Erected in Chang’an (Tang Dynasty Capital) in 781
Matteo Ricci’s missionary strategy was based on a long-term vision, along with a willingness to acculturate and adapt Catholic teachings in light of prevalent Chinese norms and traditions. That meant presenting a form of Christianity that was not narrowly bounded by European culture. ... However, not everybody was in agreement with Ricci’s accommodationist stance. Some of his successors, and even more their competitors, adopted increasingly aggressive strategies of proselytization and did not shy away from directly confronting ingrained Chinese beliefs and prevalent cultural practices. These differences in missionary strategy gradually developed into a full-blown dispute within the Catholic Church, known as the “rites controversy,” which pitted the proponents of accommodation and acculturation against those who took the opposing view. ... Within the Chinese context, the main issue under debate was whether it was allowable for converts to continue with traditional Chinese (particularly Confucian) observances, such as paying respects to Confucius, conducting customary funeral ceremonies, and performing ancestral rites. ... In the end, the battle was won by the opponents of acculturation and accommodation. ... The intransigent and supercilious attitudes displayed by the Europeans led to an erosion of imperial support for the missions and alienated many among the Chinese literati. [Introducing Chinese Religions, 220-1]
Opium Wars (1839-1842 and 1856-1860), when the Qing government was forced to end its isolationist policies and ease the restrictions on Western missionaries operating in China. ... The Protestant missionaries saw themselves as positive agents of change that brought to China the benefits of progress and civilization. ...
Some of the influences of Protestant Christianity and their intersections with local Chinese traditions are exemplified by the Taiping movement, whose rebellion against the imperial government in the mid-nineteenth century threatened to topple the Qing dynasty. ... Having read some Christian tracts and passages from the Bible, Hong Xiuquan supposedly had a series of mysterious visions, which he understood to mean that God charged him with combating deviancy, including the falsehoods taught by Confucius, and destroying demonic forms of worship. Later Hong sought religious instructions from an American Baptist missionary. Before long, he embarked on a religious vocation as a messianic figure, preaching to ever increasing crowds of followers drawn to his personal charisma and egalitarian message of hope and redemption. ... After careful military preparations, in 1850 Hong Xiuquan and his followers started an armed rebellion against the Qing government, which they perceived as a demonic power that had to be obliterated in order to establish their Heavenly Kingdom. ... By 1853 the rebels captured the ancient capital of Nanjing, which they renamed Heavenly Capital (Tianjing) and turned into their seat of government. From there they ruled a fairly large area that included much of southern China. ... The Western powers initially claimed neutrality in China’s civil war, even as many Westerners were sympathetically inclined towards the Taipings and their ideas, especially in light of their perceived connection with Christianity. However, the Western colonial nations eventually decided that their political and economic interests were better served by propping up the weakened Qing government, which was seen as being preferable to the zealous and unpredictable rebels. As they learned more about Hong and his followers, Westerners also became dismayed by their fanaticism and outlandish theological positions, as evident in Hong’s commentaries on the Bible. That led them to the conclusion that what he preached, after all, was not authentic Christianity. The combined Chinese and Western forces won a string of victories and finally recaptured Nanjing in 1864. In the wake of the final defeat, the Chinese son of God was said to have committed suicide, thus ending his dream of establishing a heavenly kingdom on earth. [Introducing Chinese Religions, 224-6]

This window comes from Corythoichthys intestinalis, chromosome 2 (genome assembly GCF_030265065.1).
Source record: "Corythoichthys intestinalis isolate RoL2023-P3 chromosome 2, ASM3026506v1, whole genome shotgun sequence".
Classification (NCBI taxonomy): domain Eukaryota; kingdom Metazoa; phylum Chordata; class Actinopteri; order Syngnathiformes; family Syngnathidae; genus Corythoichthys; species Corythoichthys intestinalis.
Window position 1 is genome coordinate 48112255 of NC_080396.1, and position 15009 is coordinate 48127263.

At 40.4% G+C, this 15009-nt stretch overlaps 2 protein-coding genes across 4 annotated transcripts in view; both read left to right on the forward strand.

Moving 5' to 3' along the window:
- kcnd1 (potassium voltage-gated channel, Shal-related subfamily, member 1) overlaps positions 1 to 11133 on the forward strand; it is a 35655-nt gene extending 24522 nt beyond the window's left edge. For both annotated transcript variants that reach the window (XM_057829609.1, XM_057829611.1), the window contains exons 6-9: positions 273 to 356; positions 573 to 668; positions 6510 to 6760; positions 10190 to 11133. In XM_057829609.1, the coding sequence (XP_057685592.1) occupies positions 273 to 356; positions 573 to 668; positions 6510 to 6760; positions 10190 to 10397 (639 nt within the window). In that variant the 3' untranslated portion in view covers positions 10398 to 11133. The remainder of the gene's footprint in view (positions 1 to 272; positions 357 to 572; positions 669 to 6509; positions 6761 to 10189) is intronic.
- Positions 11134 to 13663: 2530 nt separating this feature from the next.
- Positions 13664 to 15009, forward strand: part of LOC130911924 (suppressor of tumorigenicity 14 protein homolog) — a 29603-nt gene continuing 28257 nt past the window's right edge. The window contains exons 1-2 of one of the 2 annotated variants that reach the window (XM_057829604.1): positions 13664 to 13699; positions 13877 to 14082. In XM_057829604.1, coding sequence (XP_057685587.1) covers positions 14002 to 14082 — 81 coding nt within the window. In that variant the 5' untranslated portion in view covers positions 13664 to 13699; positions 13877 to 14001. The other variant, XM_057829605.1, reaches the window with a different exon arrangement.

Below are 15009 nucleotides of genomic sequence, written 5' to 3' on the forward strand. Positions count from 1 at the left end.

The earliest Muslims to enter China were Persian and Arabic merchants and emissaries, who arrived via established trade networks in the seventh-century during the Tang dynasty. A major entry point was the southern seaport of Guangzhou, which was home to a large community of expatriates, although Muslims also came to other ports in the South or entered from the northwest by way of the Silk Road. ... While most of the Muslim merchants were transient visitors, some of them settled in China, joining the sizable communities of immigrants from East and West Asia that thrived in some cities. There they established the earliest Muslim communities in China. Like other foreigners, the Muslims were mostly separated from the Chinese population, although some Muslim men married Chinese women. The lines of demarcation between the Muslim and native populations were reinforced by governmental regulations, which stipulated that foreigners should live in restricted urban zones and trade at specially designated markets. Muslim merchants retained substantial presence in China throughout the Tang-Song transition, especially in large urban centers that were involved in international trade. ... Despite the growing Muslim presence during this period, the native Chinese population, including the sociopolitical elites, had limited exposure to Islam and showed little interest in learning about it. [Introducing Chinese Religions, 227-8]
Introducing Chinese Religions, 230-2]